The Home Secretary, Priti Patel, brought the Immigration Bill to the House of Commons for its second reading last Monday. The Shadow Home Secretary Nick Thomas-Symonds wrote to her last weekend to her to urge her to “think again”, as it is “an insult to our incredible NHS staff & care workers, frankly hypocrisy from the government towards EU nationals; over 180,000 in England & Wales alone, who are currently working here, for ministers to stand & clap for them on a Thursday night & then tell them they are not welcome in the UK on a Monday.” It brings to fruition the promise of an Australian-style points-based system, explained by Boris Johnson in the December general election campaign, with NHS fast-track visas for overseas doctors [only ] who have secured an NHS job offer. “it will attract the people we need to draw our economy forward & lay the foundations for a high wage, high skill, high productivity economy.” It was voted through by a majority of 99 votes & will now go forward to further scrutiny in the House of Commons. This against the news that 64% of the public agree “that the coronavirus has made me value the role of “low-skilled” workers, in essential services such a care homes, transport & shops, more than before.” I quoted again in last weekend’s Outreach part of my homily from feast of the Epiphany Jan 2020 when I shared with you the proposed legislation on the points system of entry, in contravention of the gospel imperative of the Common Good, & the protection of the weakest & most vulnerable.“prospective migrants meeting hostility from today’s Herod’s “perturbed & so was the whole of Jerusalem” & others too close to home to name..disturbing the status quo on which insiders prosper “we’ve always done it this way” who see presence of migrants in UK as a threat rather than an opportunity “no room at the inn” as many would have voted for their exclusion, or for a points system of entry, grading their economic worth to us before allowing entry; a doctor yes; a nurse perhaps; [ & now in Covid a nurse & a bus driver from the West Indies or the Philippines, some of whom have lost their lives, having caught the virus at work..absolutely yes! ]; a carwash cleaner who lives in a stable, four to a room, no thank you..”angels unaware”..the infant Christ today is shown to all nations, celebrating the gifts & worth of migrancy..Christ himself sent by his Father, put at risk on his journey of migration from divinity to humanity; despised & rejected by the very people he came to save..ridiculed “this surely is the carpenters’ son?..& he could work no miracles there; he was amazed at their lack of faith”.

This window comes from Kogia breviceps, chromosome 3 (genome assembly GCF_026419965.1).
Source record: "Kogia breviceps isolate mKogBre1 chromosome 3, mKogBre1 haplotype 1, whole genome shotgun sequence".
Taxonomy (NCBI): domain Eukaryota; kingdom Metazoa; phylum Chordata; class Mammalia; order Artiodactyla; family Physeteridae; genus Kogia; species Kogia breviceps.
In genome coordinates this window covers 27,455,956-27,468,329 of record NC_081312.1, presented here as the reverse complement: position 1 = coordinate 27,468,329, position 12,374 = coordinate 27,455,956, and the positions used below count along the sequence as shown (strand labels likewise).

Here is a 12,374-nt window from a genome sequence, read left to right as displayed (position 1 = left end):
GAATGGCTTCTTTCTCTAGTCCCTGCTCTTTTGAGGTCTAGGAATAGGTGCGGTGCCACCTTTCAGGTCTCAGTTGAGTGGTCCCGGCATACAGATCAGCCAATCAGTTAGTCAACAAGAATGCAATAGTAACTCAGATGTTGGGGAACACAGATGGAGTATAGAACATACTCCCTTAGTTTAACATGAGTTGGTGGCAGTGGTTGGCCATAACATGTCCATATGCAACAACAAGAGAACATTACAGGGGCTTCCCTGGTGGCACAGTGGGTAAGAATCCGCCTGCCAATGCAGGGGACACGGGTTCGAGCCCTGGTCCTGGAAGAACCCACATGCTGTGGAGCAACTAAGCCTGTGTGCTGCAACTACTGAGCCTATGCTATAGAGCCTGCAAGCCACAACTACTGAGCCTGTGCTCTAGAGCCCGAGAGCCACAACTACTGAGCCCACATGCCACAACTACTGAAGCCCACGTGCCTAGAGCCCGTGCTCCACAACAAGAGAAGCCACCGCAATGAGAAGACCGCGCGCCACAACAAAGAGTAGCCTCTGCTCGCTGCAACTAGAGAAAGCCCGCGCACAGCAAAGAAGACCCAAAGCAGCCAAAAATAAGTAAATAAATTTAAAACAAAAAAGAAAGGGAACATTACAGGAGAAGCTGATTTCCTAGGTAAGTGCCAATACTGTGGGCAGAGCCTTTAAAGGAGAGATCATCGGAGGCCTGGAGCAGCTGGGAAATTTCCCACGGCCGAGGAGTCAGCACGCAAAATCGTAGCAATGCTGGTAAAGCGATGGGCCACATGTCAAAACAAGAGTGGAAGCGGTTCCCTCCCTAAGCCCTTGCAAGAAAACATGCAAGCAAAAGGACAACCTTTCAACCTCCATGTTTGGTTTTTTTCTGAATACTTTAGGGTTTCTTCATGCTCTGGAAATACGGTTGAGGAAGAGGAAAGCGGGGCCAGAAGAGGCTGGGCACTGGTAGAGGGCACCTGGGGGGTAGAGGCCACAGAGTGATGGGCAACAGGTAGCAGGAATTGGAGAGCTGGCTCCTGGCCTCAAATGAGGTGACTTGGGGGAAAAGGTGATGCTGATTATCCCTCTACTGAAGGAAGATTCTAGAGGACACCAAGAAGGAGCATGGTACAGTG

Many of you have in recent years been introduced to the practice of “lectio divina”, spiritual reading, after the practice of medieval monks who, as they painstakingly & prayerfully copied out books of scripture in the open warmed south facing side of the cloisters, would jot in pencil in the margins on the vellum, a word or phrase which came to mind & heart in their long hours of work. When they finished for the day, their spiritual reading jottings/prompts were there to take into the Abbey & get inside..it is regularly practised now with short phrases of scripture, & it works equally well with secular writings & works of art, as we have discovered in retreats at the Grange & in talks in the Parish. As a taster for such sessions, we often use a piece of poetry or prose, which bring out the hidden spirituality of writer painter & author. Last week I listened to Desert Island Discs as Lauren Laverne met Simon Armitage, Poet Laureate, native of Marsden, Huddersfield, & who was taught English at Colne Valley High School by my brother in law. I found some of his threads & simple phraseology spiritually revealing, food for lectio, & I share some of it with you, for you to ponder & pray, & to feel familiar with the experiences, insights & sentiments; “an imagined world, I just woke up; extraordinary things began to happen, the shock, the primitive magic of it, contactless contact with something in my head, with escape & shelter in it. To find the miraculous among the ordinary processes of the everyday became sacramental. Home, in the next valley to Ted Hughes, was somewhere to feel comfortable, my poetry a passport, home a place to come back to, to land, to feel secure, where I can regroup before the next adventure. Poetry could be packaged up in little bundles of language which are only black marks on a white page but, put in the right order, make extraordinary things happen in somebody elses head across thousands of miles & over thousands of years, & in complete silence. I want to get up & let my poems perform, a poet in print, & in performance these days; it makes it so exposing, the relationship & the contact between you & the page, & the moment when it meets its hearer, uncomfortable speaking about personal feelings, very vulnerable with just you at the pulpit; a stargazer, a wanderer, a time for daydreams. Poetry is resolutely compact in our own little desert islands, images, moments, queuing up to be written about. Step up & meet the challenge. We need to see hope & enlightenment at the end of it, [the pandemic] that we’ve learned something; the weather helps, trees greening, flowers opening before our eyes, all point to a future. Poetry stands outside the main stream, on the margins; an alternativism, a kind of awkwardness, part of northern identity.” I hope you can recognise & taste the familiarity of the spiritual in it…”& in complete silence”& “in the pulpit”..I discovered Simon has written a poem called “Ark”, & in last weekend’s Outreach, we opened for our children at St Benedict’s Primary School the first instalment of a four part story “in the dark” retelling the story of Noah & his family in lockdown in the Ark; I will copy “Ark” as an enclosure with this bulletin, & the second instalment of the story. Coincidence or the Holy Spirit?